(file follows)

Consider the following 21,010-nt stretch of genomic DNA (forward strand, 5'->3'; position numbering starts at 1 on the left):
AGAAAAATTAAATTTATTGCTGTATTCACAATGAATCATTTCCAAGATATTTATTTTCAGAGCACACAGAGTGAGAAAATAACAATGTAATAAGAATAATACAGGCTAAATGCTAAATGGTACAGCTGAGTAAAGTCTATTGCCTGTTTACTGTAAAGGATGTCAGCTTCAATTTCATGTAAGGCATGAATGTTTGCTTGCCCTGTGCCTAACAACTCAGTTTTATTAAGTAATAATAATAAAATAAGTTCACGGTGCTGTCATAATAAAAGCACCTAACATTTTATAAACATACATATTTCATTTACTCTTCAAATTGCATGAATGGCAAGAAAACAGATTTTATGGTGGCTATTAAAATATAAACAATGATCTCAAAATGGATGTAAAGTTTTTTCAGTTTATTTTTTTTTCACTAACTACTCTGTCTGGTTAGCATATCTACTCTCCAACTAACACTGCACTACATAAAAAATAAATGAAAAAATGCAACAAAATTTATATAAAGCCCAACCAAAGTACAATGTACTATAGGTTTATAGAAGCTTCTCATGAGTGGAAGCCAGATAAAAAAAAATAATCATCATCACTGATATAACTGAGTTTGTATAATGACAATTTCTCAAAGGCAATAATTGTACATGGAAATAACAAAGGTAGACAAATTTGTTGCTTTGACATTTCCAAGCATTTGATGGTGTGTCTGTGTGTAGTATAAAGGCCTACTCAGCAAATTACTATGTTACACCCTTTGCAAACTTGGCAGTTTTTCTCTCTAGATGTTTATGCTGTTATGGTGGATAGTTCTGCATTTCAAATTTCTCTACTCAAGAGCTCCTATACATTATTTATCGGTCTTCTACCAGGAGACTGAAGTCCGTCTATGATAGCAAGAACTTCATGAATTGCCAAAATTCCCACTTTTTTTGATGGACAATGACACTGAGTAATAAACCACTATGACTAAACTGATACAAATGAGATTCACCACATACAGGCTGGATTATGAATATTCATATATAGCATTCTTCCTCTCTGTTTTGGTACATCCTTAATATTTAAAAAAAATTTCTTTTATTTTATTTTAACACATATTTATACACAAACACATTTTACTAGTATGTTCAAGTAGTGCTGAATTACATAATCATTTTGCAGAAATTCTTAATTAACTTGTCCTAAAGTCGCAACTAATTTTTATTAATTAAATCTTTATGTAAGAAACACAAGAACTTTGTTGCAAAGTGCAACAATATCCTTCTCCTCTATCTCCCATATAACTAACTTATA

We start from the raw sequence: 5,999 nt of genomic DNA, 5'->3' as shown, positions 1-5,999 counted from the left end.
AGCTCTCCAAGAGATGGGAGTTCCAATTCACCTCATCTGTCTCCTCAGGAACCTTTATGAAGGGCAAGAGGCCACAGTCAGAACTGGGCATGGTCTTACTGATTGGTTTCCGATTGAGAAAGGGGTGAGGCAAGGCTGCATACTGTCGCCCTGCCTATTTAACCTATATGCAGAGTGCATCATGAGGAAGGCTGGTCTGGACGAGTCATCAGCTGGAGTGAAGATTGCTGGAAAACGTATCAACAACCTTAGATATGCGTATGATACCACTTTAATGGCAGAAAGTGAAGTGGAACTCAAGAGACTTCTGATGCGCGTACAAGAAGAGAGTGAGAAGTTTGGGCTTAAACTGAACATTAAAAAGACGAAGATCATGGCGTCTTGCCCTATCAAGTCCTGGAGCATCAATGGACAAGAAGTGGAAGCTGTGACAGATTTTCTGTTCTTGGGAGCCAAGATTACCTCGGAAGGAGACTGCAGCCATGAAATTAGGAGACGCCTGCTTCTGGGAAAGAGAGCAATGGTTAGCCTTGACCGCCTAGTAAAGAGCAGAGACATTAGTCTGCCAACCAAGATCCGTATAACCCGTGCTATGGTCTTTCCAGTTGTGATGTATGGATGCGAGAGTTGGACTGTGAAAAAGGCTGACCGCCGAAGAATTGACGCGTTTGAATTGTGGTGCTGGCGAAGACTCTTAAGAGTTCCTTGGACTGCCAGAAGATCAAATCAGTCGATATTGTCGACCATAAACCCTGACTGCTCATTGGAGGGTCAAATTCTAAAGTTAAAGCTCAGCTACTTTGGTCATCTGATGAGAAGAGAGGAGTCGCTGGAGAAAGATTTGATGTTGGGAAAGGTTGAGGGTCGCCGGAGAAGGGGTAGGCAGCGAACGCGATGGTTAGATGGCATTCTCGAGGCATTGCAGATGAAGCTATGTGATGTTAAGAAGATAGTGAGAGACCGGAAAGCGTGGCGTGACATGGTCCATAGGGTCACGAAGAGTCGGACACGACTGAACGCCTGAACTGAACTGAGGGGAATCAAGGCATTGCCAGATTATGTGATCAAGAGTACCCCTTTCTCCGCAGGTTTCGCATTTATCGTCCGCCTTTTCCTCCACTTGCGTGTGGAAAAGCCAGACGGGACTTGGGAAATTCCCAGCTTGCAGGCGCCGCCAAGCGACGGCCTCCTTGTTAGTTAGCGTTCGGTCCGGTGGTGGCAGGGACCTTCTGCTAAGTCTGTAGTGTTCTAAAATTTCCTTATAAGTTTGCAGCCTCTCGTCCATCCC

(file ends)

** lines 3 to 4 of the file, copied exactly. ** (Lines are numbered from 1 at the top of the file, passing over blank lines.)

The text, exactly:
We start from the raw sequence: 5,999 nt of genomic DNA, 5'->3' as shown, positions 1-5,999 counted from the left end.
AGCTCTCCAAGAGATGGGAGTTCCAATTCACCTCATCTGTCTCCTCAGGAACCTTTATGAAGGGCAAGAGGCCACAGTCAGAACTGGGCATGGTCTTACTGATTGGTTTCCGATTGAGAAAGGGGTGAGGCAAGGCTGCATACTGTCGCCCTGCCTATTTAACCTATATGCAGAGTGCATCATGAGGAAGGCTGGTCTGGACGAGTCATCAGCTGGAGTGAAGATTGCTGGAAAACGTATCAACAACCTTAGATATGCGTATGATACCACTTTAATGGCAGAAAGTGAAGTGGAACTCAAGAGACTTCTGATGCGCGTACAAGAAGAGAGTGAGAAGTTTGGGCTTAAACTGAACATTAAAAAGACGAAGATCATGGCGTCTTGCCCTATCAAGTCCTGGAGCATCAATGGACAAGAAGTGGAAGCTGTGACAGATTTTCTGTTCTTGGGAGCCAAGATTACCTCGGAAGGAGACTGCAGCCATGAAATTAGGAGACGCCTGCTTCTGGGAAAGAGAGCAATGGTTAGCCTTGACCGCCTAGTAAAGAGCAGAGACATTAGTCTGCCAACCAAGATCCGTATAACCCGTGCTATGGTCTTTCCAGTTGTGATGTATGGATGCGAGAGTTGGACTGTGAAAAAGGCTGACCGCCGAAGAATTGACGCGTTTGAATTGTGGTGCTGGCGAAGACTCTTAAGAGTTCCTTGGACTGCCAGAAGATCAAATCAGTCGATATTGTCGACCATAAACCCTGACTGCTCATTGGAGGGTCAAATTCTAAAGTTAAAGCTCAGCTACTTTGGTCATCTGATGAGAAGAGAGGAGTCGCTGGAGAAAGATTTGATGTTGGGAAAGGTTGAGGGTCGCCGGAGAAGGGGTAGGCAGCGAACGCGATGGTTAGATGGCATTCTCGAGGCATTGCAGATGAAGCTATGTGATGTTAAGAAGATAGTGAGAGACCGGAAAGCGTGGCGTGACATGGTCCATAGGGTCACGAAGAGTCGGACACGACTGAACGCCTGAACTGAACTGAGGGGAATCAAGGCATTGCCAGATTATGTGATCAAGAGTACCCCTTTCTCCGCAGGTTTCGCATTTATCGTCCGCCTTTTCCTCCACTTGCGTGTGGAAAAGCCAGACGGGACTTGGGAAATTCCCAGCTTGCAGGCGCCGCCAAGCGACGGCCTCCTTGTTAGTTAGCGTTCGGTCCGGTGGTGGCAGGGACCTTCTGCTAAGTCTGTAGTGTTCTAAAATTTCCTTATAAGTTTGCAGCCTCTCGTCCATCCC